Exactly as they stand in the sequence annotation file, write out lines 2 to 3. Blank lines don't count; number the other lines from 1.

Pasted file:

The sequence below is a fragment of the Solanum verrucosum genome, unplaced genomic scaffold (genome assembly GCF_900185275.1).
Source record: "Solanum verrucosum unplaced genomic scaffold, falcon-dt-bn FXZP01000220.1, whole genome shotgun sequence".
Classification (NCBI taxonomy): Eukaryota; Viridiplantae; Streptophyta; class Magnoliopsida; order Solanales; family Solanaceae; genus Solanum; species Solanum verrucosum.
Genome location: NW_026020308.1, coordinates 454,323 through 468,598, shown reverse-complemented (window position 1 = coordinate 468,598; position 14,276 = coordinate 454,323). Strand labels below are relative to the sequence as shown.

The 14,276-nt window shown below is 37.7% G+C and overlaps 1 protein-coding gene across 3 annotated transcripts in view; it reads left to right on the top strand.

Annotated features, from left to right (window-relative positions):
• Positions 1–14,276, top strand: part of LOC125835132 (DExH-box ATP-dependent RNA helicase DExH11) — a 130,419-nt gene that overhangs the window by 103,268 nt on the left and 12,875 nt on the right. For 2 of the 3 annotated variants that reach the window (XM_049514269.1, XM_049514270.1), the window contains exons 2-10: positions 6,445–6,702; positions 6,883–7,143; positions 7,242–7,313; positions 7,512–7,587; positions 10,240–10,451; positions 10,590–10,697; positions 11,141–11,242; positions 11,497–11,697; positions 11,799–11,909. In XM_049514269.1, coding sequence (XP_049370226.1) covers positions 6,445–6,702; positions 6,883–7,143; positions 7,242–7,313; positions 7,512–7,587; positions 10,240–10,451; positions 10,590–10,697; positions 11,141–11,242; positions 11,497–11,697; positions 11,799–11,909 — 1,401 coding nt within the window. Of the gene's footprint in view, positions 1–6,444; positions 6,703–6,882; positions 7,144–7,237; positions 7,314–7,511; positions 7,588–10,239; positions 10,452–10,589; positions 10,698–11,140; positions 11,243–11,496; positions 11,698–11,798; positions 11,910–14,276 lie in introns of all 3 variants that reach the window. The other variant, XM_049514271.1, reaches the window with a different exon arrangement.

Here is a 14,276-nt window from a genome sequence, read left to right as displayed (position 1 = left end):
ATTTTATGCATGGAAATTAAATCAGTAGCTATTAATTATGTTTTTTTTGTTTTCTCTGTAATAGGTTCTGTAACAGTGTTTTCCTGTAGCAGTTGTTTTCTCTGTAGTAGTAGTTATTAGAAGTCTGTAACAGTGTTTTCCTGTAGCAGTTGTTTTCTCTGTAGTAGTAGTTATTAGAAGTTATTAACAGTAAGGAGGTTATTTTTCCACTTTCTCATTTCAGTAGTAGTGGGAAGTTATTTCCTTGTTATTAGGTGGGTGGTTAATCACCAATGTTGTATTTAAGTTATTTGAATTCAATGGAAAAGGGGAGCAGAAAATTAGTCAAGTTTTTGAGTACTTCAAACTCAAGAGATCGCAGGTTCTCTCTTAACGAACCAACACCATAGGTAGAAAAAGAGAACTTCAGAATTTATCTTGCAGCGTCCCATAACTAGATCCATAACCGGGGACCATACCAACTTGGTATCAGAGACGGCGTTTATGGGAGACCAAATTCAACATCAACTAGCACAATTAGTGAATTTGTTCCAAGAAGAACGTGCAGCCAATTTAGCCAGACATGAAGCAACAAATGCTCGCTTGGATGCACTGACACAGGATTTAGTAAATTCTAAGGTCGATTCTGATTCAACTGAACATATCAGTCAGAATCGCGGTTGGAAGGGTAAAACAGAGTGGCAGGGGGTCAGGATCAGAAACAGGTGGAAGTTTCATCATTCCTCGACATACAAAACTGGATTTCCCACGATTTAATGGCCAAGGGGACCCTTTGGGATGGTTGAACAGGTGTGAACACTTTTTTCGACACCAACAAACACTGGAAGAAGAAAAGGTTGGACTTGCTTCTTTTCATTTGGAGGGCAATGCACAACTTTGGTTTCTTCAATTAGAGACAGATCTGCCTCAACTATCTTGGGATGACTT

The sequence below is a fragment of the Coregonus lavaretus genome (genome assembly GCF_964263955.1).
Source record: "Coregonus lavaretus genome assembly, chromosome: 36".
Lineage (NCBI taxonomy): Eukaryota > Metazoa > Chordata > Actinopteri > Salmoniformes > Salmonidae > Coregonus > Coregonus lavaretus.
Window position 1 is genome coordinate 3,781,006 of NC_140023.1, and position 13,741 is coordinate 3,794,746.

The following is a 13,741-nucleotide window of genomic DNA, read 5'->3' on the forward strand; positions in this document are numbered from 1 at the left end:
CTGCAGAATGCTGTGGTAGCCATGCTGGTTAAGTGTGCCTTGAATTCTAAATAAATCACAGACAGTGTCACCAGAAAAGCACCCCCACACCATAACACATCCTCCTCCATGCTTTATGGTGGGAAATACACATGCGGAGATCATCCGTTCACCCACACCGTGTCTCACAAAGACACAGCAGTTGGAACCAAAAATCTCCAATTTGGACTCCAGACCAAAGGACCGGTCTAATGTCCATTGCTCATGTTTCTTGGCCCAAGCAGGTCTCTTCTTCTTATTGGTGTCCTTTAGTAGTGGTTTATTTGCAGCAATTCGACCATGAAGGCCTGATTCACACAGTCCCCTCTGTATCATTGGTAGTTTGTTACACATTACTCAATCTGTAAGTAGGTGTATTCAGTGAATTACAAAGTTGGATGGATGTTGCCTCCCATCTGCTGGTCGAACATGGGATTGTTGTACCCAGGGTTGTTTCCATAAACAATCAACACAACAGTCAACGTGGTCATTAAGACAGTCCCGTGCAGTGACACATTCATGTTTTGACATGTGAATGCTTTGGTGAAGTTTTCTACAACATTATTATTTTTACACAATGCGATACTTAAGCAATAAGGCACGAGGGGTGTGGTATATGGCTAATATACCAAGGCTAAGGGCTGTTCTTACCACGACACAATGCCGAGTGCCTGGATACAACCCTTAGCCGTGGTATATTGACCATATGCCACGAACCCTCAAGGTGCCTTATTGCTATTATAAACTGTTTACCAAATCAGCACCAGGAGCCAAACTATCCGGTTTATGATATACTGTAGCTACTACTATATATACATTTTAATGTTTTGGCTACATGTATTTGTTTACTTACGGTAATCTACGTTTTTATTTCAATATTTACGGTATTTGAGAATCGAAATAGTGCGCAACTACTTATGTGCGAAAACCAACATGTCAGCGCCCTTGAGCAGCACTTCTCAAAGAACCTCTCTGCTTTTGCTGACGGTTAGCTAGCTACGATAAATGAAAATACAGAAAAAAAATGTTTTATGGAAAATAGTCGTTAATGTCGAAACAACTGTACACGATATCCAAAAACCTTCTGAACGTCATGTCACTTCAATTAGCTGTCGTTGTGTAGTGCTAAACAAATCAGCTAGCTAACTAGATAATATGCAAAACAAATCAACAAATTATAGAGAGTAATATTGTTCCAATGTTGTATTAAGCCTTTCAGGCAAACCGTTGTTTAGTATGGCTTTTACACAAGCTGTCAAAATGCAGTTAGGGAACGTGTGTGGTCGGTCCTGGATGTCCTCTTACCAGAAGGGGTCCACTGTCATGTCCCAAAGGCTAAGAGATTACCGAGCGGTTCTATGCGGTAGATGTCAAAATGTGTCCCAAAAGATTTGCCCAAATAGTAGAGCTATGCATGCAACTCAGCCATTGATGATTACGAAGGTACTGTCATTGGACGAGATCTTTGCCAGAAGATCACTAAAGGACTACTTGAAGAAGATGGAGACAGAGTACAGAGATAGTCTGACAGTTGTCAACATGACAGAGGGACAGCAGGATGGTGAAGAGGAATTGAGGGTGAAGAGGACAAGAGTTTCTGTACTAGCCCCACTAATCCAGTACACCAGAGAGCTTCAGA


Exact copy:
Source record: "Solanum verrucosum unplaced genomic scaffold, falcon-dt-bn FXZP01000220.1, whole genome shotgun sequence".
Classification (NCBI taxonomy): Eukaryota; Viridiplantae; Streptophyta; class Magnoliopsida; order Solanales; family Solanaceae; genus Solanum; species Solanum verrucosum.